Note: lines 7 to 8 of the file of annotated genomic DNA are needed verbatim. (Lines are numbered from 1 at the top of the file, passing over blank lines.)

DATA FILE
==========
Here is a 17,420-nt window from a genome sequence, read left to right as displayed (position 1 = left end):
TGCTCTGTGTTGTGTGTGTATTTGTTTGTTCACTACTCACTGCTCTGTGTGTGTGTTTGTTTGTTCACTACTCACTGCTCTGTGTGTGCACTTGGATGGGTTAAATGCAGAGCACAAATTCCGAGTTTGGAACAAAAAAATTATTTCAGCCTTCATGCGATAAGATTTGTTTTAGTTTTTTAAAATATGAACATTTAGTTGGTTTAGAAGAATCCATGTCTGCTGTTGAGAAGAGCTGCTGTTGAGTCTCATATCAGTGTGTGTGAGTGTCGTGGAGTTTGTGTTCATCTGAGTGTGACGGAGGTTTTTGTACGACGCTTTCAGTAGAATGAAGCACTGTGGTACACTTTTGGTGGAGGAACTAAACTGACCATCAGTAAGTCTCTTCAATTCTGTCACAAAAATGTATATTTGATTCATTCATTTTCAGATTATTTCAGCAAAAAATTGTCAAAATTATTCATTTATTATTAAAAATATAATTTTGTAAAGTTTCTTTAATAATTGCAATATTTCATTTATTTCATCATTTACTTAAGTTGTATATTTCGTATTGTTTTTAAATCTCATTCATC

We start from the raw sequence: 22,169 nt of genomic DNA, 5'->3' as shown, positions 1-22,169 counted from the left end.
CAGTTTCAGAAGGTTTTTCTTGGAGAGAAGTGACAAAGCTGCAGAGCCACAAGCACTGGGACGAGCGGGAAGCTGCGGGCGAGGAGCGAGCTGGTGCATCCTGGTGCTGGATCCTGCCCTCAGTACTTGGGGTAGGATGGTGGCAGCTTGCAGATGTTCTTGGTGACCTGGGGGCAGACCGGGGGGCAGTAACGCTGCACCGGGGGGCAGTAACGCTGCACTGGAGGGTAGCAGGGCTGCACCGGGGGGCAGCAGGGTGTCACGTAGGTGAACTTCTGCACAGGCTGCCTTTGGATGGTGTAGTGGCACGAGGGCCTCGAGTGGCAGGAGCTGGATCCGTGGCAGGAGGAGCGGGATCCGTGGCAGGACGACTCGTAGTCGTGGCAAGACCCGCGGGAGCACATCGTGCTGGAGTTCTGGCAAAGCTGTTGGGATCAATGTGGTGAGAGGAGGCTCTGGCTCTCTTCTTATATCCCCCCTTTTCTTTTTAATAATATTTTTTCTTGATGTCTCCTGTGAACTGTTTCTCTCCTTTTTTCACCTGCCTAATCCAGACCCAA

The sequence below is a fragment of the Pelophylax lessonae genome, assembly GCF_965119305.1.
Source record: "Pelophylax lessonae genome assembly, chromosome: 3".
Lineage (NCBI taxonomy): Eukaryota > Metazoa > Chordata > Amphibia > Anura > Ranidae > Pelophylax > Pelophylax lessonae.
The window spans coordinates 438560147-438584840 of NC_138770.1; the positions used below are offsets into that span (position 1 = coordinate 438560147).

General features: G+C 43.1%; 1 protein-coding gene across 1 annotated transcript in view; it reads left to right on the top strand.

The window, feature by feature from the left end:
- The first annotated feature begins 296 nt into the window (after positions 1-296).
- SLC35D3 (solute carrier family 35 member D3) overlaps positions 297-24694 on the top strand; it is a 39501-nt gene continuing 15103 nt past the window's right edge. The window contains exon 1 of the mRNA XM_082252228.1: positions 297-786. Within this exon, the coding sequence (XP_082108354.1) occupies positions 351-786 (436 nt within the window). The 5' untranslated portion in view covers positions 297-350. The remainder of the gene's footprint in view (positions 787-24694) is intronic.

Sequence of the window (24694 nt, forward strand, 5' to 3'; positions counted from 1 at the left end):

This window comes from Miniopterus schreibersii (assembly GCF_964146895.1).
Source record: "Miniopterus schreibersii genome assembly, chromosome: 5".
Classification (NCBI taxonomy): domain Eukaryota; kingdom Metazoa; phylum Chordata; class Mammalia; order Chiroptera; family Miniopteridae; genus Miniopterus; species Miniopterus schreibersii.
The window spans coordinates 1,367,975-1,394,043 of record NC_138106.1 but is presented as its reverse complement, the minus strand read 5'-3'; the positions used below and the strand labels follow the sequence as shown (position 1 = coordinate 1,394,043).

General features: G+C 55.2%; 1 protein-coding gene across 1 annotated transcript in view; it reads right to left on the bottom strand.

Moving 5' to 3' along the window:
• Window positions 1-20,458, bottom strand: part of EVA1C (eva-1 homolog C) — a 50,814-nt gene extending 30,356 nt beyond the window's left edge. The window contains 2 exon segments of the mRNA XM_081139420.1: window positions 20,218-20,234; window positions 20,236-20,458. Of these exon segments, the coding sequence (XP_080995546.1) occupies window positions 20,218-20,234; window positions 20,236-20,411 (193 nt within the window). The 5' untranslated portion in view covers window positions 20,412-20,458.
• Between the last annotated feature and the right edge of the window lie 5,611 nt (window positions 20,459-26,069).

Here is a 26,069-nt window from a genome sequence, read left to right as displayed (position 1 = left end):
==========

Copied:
Lineage (NCBI taxonomy): Eukaryota > Metazoa > Chordata > Amphibia > Anura > Ranidae > Pelophylax > Pelophylax lessonae.
The window spans coordinates 438560147-438584840 of NC_138770.1; the positions used below are offsets into that span (position 1 = coordinate 438560147).